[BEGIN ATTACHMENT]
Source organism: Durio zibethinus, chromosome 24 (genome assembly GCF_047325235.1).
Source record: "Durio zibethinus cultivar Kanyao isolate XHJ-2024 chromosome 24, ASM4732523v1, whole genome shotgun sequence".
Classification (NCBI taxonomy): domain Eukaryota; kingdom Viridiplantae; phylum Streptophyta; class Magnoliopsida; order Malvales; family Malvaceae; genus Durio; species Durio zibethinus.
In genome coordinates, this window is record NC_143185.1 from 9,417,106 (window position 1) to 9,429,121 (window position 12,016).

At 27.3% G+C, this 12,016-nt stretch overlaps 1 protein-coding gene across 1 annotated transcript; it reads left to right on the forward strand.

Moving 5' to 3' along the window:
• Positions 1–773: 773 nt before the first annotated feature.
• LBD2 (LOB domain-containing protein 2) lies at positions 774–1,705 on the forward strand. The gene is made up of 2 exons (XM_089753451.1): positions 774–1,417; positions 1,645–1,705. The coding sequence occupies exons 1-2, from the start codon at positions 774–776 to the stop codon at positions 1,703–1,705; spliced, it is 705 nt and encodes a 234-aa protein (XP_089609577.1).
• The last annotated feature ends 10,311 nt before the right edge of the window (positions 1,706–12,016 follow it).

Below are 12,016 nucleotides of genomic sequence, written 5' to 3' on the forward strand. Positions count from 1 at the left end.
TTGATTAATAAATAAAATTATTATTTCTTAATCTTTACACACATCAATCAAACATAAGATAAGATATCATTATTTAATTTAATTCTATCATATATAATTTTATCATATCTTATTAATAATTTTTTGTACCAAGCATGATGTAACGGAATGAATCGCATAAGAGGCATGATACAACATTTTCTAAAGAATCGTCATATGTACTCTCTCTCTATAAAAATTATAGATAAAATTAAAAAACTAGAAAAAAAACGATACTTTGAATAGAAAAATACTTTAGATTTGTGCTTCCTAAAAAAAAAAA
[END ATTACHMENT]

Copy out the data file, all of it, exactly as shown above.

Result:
Source organism: Durio zibethinus, chromosome 24 (genome assembly GCF_047325235.1).
Source record: "Durio zibethinus cultivar Kanyao isolate XHJ-2024 chromosome 24, ASM4732523v1, whole genome shotgun sequence".
Classification (NCBI taxonomy): domain Eukaryota; kingdom Viridiplantae; phylum Streptophyta; class Magnoliopsida; order Malvales; family Malvaceae; genus Durio; species Durio zibethinus.
In genome coordinates, this window is record NC_143185.1 from 9,417,106 (window position 1) to 9,429,121 (window position 12,016).

At 27.3% G+C, this 12,016-nt stretch overlaps 1 protein-coding gene across 1 annotated transcript; it reads left to right on the forward strand.

Moving 5' to 3' along the window:
• Positions 1–773: 773 nt before the first annotated feature.
• LBD2 (LOB domain-containing protein 2) lies at positions 774–1,705 on the forward strand. The gene is made up of 2 exons (XM_089753451.1): positions 774–1,417; positions 1,645–1,705. The coding sequence occupies exons 1-2, from the start codon at positions 774–776 to the stop codon at positions 1,703–1,705; spliced, it is 705 nt and encodes a 234-aa protein (XP_089609577.1).
• The last annotated feature ends 10,311 nt before the right edge of the window (positions 1,706–12,016 follow it).

Below are 12,016 nucleotides of genomic sequence, written 5' to 3' on the forward strand. Positions count from 1 at the left end.
TTGATTAATAAATAAAATTATTATTTCTTAATCTTTACACACATCAATCAAACATAAGATAAGATATCATTATTTAATTTAATTCTATCATATATAATTTTATCATATCTTATTAATAATTTTTTGTACCAAGCATGATGTAACGGAATGAATCGCATAAGAGGCATGATACAACATTTTCTAAAGAATCGTCATATGTACTCTCTCTCTATAAAAATTATAGATAAAATTAAAAAACTAGAAAAAAAACGATACTTTGAATAGAAAAATACTTTAGATTTGTGCTTCCTAAAAAAAAAAA